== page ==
Pages & Paws

Writing, Reading, and Rural Life With a Border Collie


Leave a comment

Powered By Hope: ‘Chasing Rainbows’ Refuses to Let Tragedy Have the Last Word

Chasing Rainbows: The Stolen Future of Caroline Ann Stuttle (Pegasus, 2021)

By Richard Stuttle

Non-Fiction/True crime/Self-help

“What continues to destroy me more than anything else is that she had the potential to achieve whatever she wanted in life. I truly thought we would have had a lifetime together.” – Richard Stuttle

An early morning phone call on April 10, 2002 crushed that assumption and changed Richard Stuttle’s life forever.

His younger sister, Caroline, age 19, had been “on the adventure of a lifetime,” backpacking around Australia with a friend. But on that terrible April evening, Caroline was thrown off a Bundaberg bridge and fell to her death.

Chasing Rainbows: The Stolen Future of Caroline Ann Stuttle is the raw, unfiltered story of Caroline’s life, the devastating impact of her murder, and how a “charity born out of tragedy”came to life to help young backpackers travel in a safer environment.

Continue reading


Leave a comment

3 Wag-Worthy Summer Stand-Outs

One of my baby pictures. I know. I’m adorable.

Her Momness is doing that “I can’t decide” thing again. Like when she has a coupla/three books she enjoyed and thinks you will, too. But she can’t decide which one to feature in a blog post.

Mom’s just funny that way.

“Mom,” says I. “Why don’t you just do all three? Like, at the same time?”

You know that deer-in-the-headlights look? AKA: The Her Momness Look? Mom has it down pat. Ditto three books we recently read. One is a murder mystery: Muzzled: An Andy Carpenter Mystery. Super great cover. Best I’ve ever seen, in fact. The other is a non-fiction book, Empire of the Summer Moon. The third is News of the World. By Paulette Jiles.

They’re as different as day and night. Peanut butter and jelly. Intelligence and presidential debates. Wait. Let’s not go there. Anyway, here’s The Official Mom and Kimber Scoop on these two very different but wag-worthy summer reads:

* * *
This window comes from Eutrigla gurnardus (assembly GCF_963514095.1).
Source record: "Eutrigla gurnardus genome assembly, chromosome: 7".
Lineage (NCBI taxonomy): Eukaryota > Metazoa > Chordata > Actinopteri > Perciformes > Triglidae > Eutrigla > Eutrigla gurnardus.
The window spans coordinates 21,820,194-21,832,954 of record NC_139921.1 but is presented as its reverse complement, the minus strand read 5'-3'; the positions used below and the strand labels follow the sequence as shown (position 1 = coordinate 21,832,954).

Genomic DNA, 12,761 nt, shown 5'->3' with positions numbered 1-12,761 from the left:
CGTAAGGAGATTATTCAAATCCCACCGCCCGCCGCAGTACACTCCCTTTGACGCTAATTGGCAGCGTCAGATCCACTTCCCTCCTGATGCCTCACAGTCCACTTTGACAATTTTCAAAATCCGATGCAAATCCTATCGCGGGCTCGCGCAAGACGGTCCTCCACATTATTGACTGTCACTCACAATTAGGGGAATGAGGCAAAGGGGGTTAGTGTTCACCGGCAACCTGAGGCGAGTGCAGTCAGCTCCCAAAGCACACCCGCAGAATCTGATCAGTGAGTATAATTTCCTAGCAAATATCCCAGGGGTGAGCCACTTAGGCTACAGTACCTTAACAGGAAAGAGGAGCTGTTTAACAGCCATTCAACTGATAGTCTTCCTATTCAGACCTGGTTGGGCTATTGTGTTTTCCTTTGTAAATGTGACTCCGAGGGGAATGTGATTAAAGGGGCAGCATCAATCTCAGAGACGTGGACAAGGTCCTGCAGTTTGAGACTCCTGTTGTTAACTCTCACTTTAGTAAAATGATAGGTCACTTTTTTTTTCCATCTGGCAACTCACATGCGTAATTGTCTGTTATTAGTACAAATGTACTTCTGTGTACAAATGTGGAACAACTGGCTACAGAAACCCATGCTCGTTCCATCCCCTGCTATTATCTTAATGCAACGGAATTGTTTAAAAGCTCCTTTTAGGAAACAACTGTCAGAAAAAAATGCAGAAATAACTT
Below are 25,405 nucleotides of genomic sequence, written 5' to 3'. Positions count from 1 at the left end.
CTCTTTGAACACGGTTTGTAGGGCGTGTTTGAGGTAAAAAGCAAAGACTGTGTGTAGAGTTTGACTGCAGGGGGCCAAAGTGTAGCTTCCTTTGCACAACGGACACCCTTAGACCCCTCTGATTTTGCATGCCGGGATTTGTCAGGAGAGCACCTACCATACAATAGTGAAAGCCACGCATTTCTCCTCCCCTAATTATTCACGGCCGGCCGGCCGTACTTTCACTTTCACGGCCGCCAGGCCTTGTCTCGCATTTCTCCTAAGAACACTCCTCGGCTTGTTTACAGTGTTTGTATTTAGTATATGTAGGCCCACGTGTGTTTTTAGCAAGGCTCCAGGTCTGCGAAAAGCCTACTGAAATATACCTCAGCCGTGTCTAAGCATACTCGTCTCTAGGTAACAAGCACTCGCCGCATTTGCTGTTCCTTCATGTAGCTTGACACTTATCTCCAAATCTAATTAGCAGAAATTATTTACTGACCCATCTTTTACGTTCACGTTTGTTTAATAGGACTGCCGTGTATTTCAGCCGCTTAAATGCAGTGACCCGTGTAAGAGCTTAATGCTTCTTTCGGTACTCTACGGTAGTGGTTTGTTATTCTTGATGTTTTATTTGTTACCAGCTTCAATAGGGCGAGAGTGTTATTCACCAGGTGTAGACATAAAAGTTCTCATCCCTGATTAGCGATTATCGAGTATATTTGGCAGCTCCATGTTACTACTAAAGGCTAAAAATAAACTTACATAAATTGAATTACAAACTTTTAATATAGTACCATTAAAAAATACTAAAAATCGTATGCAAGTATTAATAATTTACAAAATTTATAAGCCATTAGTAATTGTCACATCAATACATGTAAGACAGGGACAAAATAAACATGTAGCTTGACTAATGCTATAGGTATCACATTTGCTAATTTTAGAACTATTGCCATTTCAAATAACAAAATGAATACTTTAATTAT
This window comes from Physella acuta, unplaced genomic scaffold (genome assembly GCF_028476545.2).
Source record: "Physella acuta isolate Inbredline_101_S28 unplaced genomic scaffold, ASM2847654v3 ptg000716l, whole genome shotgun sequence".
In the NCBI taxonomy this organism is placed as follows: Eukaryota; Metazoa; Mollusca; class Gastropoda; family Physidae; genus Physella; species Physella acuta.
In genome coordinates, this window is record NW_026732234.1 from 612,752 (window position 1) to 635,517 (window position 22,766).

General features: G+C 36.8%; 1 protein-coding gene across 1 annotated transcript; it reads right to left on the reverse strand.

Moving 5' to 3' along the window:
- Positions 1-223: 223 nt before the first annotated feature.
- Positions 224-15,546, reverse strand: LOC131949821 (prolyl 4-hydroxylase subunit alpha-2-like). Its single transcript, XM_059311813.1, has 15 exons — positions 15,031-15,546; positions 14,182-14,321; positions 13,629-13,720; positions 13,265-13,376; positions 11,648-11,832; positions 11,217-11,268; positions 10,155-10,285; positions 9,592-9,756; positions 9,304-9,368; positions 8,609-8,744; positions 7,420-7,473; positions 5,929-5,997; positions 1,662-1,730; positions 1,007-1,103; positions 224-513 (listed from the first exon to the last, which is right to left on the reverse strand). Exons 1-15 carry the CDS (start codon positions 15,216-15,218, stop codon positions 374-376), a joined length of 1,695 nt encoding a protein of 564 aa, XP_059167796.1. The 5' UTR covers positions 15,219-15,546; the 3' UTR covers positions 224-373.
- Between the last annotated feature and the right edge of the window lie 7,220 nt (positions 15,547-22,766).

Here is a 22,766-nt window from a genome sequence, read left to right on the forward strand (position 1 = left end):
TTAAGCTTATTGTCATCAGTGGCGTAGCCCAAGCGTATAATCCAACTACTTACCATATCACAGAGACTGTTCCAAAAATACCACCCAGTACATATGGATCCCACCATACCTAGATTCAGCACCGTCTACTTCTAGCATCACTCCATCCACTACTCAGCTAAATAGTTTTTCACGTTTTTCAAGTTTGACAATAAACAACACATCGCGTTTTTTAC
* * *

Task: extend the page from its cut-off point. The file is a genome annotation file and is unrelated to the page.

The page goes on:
Continue reading


Leave a comment

The “deliciousness of exploring a new place” CAPTURED in ‘Travel Mania’

Travel Mania: Stories of Wanderlust

By Karen Gershowitz

Travel/Memoir/Non-Fiction

“It’s Summer!”

What a kick in the passport!” Mom hooted after finishing Karen Gershowitz’s Travel Mania: Stories of Wanderlust. “It’s fun and educational!” (She’s outside turning handsprings. Don’t tell anyone, okay?)

“But Mom,” says The Level-Headed One. “You say that about every travel book!”

Ever see someone try to stop hand-springing halfway through?

“I do not!” barks Mom.

Okay, fine. Whatevs, says I, Kimber the Magnificent. But tell me, Mom. What makes this book so splendiferous?

Well. Buckle up. Cuz here we go:

Continue reading


Leave a comment

‘Olive the Lionheart’: Roar or Whimper?

Olive the Lionheart: Lost Love, Imperial Spies, and One Woman’s Journey into the Heart of Africa (St. Martin’s Press, 2020)

By Brad Ricca

Non-Fiction/Biography

In 1910, a strong-willed, flame-haired Scottish woman travels to Africa in search of her missing fiancé. Olive MacLeod was engaged to Boyd Alexander, one of the most famed naturalists of his time. When Boyd’s work leads him to Africa – and he goes missing – Olive teams up with explorers Mr. and Mrs. Talbot and sets out to find him.

What follows is the true story of the Talbot expedition across 2,700 miles of Africa. It made history.

Large chunks of the story are told by Olive herself through the extensive use of her diaries and correspondence. Included are detailed, vivid descriptions of Africa – its flora and fauna, tribes and villages and mind-melting heat. Bats. Rampaging hippos and crocodiles. Snake bites. Villages and chiefs and colonial powers vying for control.

Continue reading


Leave a comment

AUTHOR INTERVIEW: On the Road With Terry Lister

Can you hold that steak for a min? Cuz I have something else that tastes good, too! It’s an interview with one of our favorite travel/memoir writers, Terry Lister. You may recall Terry’s book, Immersed in West Africa. If you don’t, here’s our review: Immersed in West Africa: Not Your Average Travel Book.